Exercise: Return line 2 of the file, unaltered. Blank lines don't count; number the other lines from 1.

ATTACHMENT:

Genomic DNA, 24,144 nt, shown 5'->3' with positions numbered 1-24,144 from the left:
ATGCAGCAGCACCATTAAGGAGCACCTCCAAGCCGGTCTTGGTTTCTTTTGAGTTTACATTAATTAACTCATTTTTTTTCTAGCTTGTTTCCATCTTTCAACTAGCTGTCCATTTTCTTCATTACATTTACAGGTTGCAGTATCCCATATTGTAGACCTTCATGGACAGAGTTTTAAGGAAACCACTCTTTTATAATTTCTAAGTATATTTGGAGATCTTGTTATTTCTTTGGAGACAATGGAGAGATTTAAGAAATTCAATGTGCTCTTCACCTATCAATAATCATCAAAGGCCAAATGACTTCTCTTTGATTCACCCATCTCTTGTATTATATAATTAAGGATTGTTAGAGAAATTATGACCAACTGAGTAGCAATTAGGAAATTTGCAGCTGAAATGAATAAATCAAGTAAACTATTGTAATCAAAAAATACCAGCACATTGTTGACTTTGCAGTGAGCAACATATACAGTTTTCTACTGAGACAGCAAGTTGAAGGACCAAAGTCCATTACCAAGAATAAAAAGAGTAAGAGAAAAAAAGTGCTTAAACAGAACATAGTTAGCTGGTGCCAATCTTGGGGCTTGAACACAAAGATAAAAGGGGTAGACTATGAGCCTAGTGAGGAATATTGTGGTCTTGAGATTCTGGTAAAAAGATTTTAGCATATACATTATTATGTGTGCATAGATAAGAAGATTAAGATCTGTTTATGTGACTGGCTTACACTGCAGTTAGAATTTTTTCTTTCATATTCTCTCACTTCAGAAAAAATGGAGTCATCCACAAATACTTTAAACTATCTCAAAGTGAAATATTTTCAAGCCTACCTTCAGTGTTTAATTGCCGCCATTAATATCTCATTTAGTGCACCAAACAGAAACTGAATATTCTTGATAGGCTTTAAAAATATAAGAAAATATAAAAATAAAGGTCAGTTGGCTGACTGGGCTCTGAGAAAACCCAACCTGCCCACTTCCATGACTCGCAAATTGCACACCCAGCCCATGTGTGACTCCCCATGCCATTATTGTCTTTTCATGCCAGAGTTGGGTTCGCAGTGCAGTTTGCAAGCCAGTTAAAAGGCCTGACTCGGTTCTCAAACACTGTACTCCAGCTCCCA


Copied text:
ATGCAGCAGCACCATTAAGGAGCACCTCCAAGCCGGTCTTGGTTTCTTTTGAGTTTACATTAATTAACTCATTTTTTTTCTAGCTTGTTTCCATCTTTCAACTAGCTGTCCATTTTCTTCATTACATTTACAGGTTGCAGTATCCCATATTGTAGACCTTCATGGACAGAGTTTTAAGGAAACCACTCTTTTATAATTTCTAAGTATATTTGGAGATCTTGTTATTTCTTTGGAGACAATGGAGAGATTTAAGAAATTCAATGTGCTCTTCACCTATCAATAATCATCAAAGGCCAAATGACTTCTCTTTGATTCACCCATCTCTTGTATTATATAATTAAGGATTGTTAGAGAAATTATGACCAACTGAGTAGCAATTAGGAAATTTGCAGCTGAAATGAATAAATCAAGTAAACTATTGTAATCAAAAAATACCAGCACATTGTTGACTTTGCAGTGAGCAACATATACAGTTTTCTACTGAGACAGCAAGTTGAAGGACCAAAGTCCATTACCAAGAATAAAAAGAGTAAGAGAAAAAAAGTGCTTAAACAGAACATAGTTAGCTGGTGCCAATCTTGGGGCTTGAACACAAAGATAAAAGGGGTAGACTATGAGCCTAGTGAGGAATATTGTGGTCTTGAGATTCTGGTAAAAAGATTTTAGCATATACATTATTATGTGTGCATAGATAAGAAGATTAAGATCTGTTTATGTGACTGGCTTACACTGCAGTTAGAATTTTTTCTTTCATATTCTCTCACTTCAGAAAAAATGGAGTCATCCACAAATACTTTAAACTATCTCAAAGTGAAATATTTTCAAGCCTACCTTCAGTGTTTAATTGCCGCCATTAATATCTCATTTAGTGCACCAAACAGAAACTGAATATTCTTGATAGGCTTTAAAAATATAAGAAAATATAAAAATAAAGGTCAGTTGGCTGACTGGGCTCTGAGAAAACCCAACCTGCCCACTTCCATGACTCGCAAATTGCACACCCAGCCCATGTGTGACTCCCCATGCCATTATTGTCTTTTCATGCCAGAGTTGGGTTCGCAGTGCAGTTTGCAAGCCAGTTAAAAGGCCTGACTCGGTTCTCAAACACTGTACTCCAGCTCCCA